Shortly dive into DOL’s new tips for retirement plan cybersecurity
The Department of Labor announced new cybersecurity guidelines for plan sponsors, plan trustees, note takers, and plan participants just weeks after the U.S. Government Accountability Office released a report urging the agency to address cybersecurity risks in retirement plans deal.
The guidelines provide best practices for protecting Americans’ $ 9.3 trillion in retirement assets from cybersecurity risks. The DOL notes that for plans governed by the Retirement Income Protection Act, “ERISA requires plan trustees to take appropriate precautions to mitigate these risks.”
Here is a quick walkthrough of the guides, including considerations for hiring a service provider, cybersecurity best practices, and online security tips.
Tips for hiring a service provider
The tips on hiring a service provider are aimed at employers and trustees and provide advice to help them evaluate potential third-party partners.
The document suggests that plan sponsors ask about the service provider’s information security practices and policies and compare them with industry standards adopted by other financial institutions.
Service providers who use an outside auditor to review and validate cybersecurity can create a layer of trust and protection, the document says.
The guidelines also recommend that plan sponsors find partners who are transparent and willing to share exam results, and carefully evaluate past performance, security incidents and litigation.
Contracts with service providers should require ongoing compliance with cybersecurity and information security standards, and plan sponsors should consider seeking insurance coverage for possible violations.
The department’s cybersecurity guidelines include 12 best practices for use by note takers and other service providers responsible for plan-related IT systems and data, as well as plan trustees who make decisions about hiring service providers. They include:
- Create a formal, well-documented cybersecurity program that assesses internal and external cybersecurity risks that threaten the confidentiality, integrity, and availability of stored non-public information.
- Carry out annual risk assessments to identify, assess and prioritize information system risks.
- Hire an independent auditor to assess security controls and produce an unbiased report on risks, vulnerabilities, and weaknesses annually.
- Clearly define and assign roles and responsibilities for information security that are managed at the executive level and carried out by qualified personnel.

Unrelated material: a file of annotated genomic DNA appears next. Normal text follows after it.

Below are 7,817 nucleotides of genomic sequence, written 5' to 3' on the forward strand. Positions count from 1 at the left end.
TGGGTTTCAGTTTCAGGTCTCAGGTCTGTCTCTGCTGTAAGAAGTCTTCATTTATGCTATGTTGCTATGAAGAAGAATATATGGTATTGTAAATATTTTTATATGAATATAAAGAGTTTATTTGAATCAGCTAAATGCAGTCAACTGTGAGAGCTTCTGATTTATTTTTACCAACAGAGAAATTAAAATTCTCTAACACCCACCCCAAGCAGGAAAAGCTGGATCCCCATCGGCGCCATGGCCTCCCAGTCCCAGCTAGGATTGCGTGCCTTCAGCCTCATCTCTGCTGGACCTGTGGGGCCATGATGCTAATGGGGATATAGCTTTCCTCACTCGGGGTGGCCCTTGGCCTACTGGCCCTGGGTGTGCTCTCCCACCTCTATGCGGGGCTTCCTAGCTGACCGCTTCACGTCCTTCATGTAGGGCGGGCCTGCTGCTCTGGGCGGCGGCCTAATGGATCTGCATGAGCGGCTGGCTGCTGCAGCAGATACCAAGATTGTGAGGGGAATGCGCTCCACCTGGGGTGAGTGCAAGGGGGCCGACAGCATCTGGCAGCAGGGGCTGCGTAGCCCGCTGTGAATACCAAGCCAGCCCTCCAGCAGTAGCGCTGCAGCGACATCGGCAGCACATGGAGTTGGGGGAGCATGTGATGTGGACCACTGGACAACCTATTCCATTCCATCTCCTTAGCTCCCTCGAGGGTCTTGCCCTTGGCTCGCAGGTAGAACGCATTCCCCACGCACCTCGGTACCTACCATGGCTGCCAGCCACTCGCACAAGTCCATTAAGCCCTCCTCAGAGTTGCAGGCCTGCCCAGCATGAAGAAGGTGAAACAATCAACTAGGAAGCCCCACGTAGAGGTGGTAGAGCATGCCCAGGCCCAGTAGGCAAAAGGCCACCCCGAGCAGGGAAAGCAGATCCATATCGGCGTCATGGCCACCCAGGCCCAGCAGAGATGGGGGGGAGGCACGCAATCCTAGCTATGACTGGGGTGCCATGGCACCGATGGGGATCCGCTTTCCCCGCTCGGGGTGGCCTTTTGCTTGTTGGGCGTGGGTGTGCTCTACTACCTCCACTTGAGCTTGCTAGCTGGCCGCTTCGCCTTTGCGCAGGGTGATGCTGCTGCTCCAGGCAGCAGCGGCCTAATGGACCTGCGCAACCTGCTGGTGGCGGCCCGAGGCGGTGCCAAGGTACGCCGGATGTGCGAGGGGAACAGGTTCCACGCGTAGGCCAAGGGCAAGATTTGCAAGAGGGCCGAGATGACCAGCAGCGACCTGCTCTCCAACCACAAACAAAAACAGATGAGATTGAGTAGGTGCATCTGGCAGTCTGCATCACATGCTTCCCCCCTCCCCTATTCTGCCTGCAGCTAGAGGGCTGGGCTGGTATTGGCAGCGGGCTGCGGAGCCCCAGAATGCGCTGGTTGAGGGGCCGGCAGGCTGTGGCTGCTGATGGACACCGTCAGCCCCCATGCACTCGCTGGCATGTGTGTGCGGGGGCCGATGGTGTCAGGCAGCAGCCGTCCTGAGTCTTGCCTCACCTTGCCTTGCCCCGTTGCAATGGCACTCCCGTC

- Establish tight access control procedures to ensure that users are who they say they are and that they have appropriate access to IT systems and data through authentication and authorization.
- Ensure that assets and data stored in the cloud or managed by third parties are subject to appropriate security audits and independent security assessments.
- Provide cybersecurity awareness training for all employees at least once a year and update the training to reflect the risks identified by the most recent risk assessment.
- Create a secure system development lifecycle program (SDLC) that ensures that security measures such as penetration testing, code review, and architecture analysis are essential.
- Create a business resiliency program that covers business continuity, disaster recovery, and incident response in the event of a breach.
- Encrypt confidential data stored and stored in transit.
- Implement strong engineering controls in hardware, software, and firmware.
- Take action, including notifying law enforcement, insurers, investigators, and affected participants in the event of a breach, and remediate the problem to avoid recurrence.
Finally, the department provided online safety tips for plan participants. It ranges from advice on routinely monitoring accounts and using strong and unique passwords to being careful about using public Wi-Fi networks and knowing phishing tactics.
Possible future reference to the assignment of responsibility for a violation
“DOL’s guidelines are based on the premise that responsible plan trustees have an obligation to mitigate cybersecurity risk,” Groom Law Group said in a note on the guidelines. “DOL also recognizes that participants and beneficiaries play an important role in cybersecurity. In the future, in the context of a loss of performance suffered by a subscriber as a result of a cybersecurity breach, this guidance could potentially be used as a reference to assign responsibility for that loss in either DOL enforcement, settlement proceedings, or even courts. ”
Kristen Beckman is a freelance writer based in Colorado. She was previously the author and editor of ALM Retirement Advisor magazine and the LifeHealthPro online channel. She was also a reporter for Business Insurance Magazine, which covered issues related to compensation for employees.